Q&A: Are Oral HIV Tests Reliable ?

Q: I recently had the oral swab HIV test done. It came back negative, but I’m still worried about whether or not to take a blood test, too – I’ve heard that these oral swab tests can often give false results and may not be as conclusive as a traditional blood screening. The swab test just seemed too fast and easy! Am I worrying for no reason?

A:
Many of the HIV tests that we use do not directly detect the virus, but actually detect the presence of antibodies to the virus. Antibodies circulate in the blood but are also released into the saliva. The oral tests allow for rapid screening, client education and counseling and referrals for confirmatory tests when necessary.

Yes, the oral test can be incorrect – but so can blood tests. People can test negative when they’re actually positive and vice versa. This seldom happens and both the oral test and the blood tests are highly accurate. You can always request a blood test if you don’t feel comfortable with the results. There is a very low chance that two tests can both be wrong. Individuals who test positive on the oral test are referred to have a blood test for confirmation.

The important concept here is that oral tests and the major blood tests, the Western Blot test and ELISA test, detect antibodies to HIV. The problem is that once a person is infected with HIV, it takes the body several weeks to produce HIV antibodies. During this window, these tests could be negative or “indeterminant” when the person is actually inefcted. One option is to repeat the test in a couple months. If there is indeed an infection, this would allow more time for levels of antibodies to rise enough to be detected with the test.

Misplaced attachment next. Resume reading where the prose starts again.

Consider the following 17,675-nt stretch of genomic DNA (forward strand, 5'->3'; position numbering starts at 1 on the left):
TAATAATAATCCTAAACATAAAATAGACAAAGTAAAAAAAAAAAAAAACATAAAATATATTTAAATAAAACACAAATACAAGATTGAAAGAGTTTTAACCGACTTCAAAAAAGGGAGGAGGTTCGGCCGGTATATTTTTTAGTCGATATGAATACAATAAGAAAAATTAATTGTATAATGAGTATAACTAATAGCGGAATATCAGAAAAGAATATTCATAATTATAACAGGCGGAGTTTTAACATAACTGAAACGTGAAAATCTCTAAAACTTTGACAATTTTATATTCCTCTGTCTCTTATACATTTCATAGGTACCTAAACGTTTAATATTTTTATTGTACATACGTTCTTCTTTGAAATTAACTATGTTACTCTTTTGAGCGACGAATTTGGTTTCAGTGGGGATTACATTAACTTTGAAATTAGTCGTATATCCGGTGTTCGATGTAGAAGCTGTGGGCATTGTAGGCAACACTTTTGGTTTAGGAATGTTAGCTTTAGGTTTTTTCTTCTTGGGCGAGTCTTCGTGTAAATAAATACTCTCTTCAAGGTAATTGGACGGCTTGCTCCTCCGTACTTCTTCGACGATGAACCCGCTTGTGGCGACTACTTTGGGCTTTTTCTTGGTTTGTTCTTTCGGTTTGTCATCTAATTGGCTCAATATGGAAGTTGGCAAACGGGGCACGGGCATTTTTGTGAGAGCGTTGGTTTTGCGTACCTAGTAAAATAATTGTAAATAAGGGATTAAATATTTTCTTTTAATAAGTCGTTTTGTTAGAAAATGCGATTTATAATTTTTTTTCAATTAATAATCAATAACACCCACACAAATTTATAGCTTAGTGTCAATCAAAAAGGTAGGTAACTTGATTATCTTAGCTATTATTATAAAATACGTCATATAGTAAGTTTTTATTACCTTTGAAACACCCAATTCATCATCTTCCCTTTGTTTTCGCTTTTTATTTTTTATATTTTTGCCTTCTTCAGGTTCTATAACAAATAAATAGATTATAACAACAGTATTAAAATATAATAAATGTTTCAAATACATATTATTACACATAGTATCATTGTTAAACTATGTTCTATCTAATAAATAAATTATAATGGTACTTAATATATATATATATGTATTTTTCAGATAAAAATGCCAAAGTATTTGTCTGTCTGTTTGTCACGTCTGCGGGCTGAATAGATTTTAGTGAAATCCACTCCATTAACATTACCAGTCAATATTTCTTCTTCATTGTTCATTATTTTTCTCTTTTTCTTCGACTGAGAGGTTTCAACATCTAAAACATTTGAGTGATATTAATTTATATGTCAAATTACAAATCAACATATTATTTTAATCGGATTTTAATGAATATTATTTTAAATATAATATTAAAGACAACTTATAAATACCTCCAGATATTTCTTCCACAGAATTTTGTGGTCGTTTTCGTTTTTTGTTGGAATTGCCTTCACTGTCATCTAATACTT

If you suspect that there may have been an exposure to HIV (unprotected sex , condom break, injection drug use, needle stick, rape, etc.), there is another option – a test for HIV viral load. You see, when a person is infected by HIV through sex or blood exposure, there is an incubation period of several days. Then, the person is likely to experience a clinical syndrome that may include fever, swollen glands, muscle aches, rash, fatigue and malaise. These symptoms appear as the HIV virus begins to reproduce at very high levels. It takes several weeks for the person’s immune system to put the virus in check and produce antibodies. However, before the antibodies develop, there are enormous amounts of virus in the person’s blood. While the standard HIV tests are negative, a test for HIV viral load (HIV RNA by PCR) reveals millions of copies of virus in the blood.

If you have experienced these symptoms or otherwise suspect an exposure, the HIV RNA PCR test would detect lots of virus while the HIV test may still be negative. MANY PHYSICIANS AND NURSES DO NOT KNOW THIS!! If an infected person is detected during this early phase and starts HIV medicines, the drugs can have a profound effect in helping the body’s immune response to control the virus.Discuss these topics with your medical provider and if necessary, seek a referral to a doctor specializing in infectious diseases.

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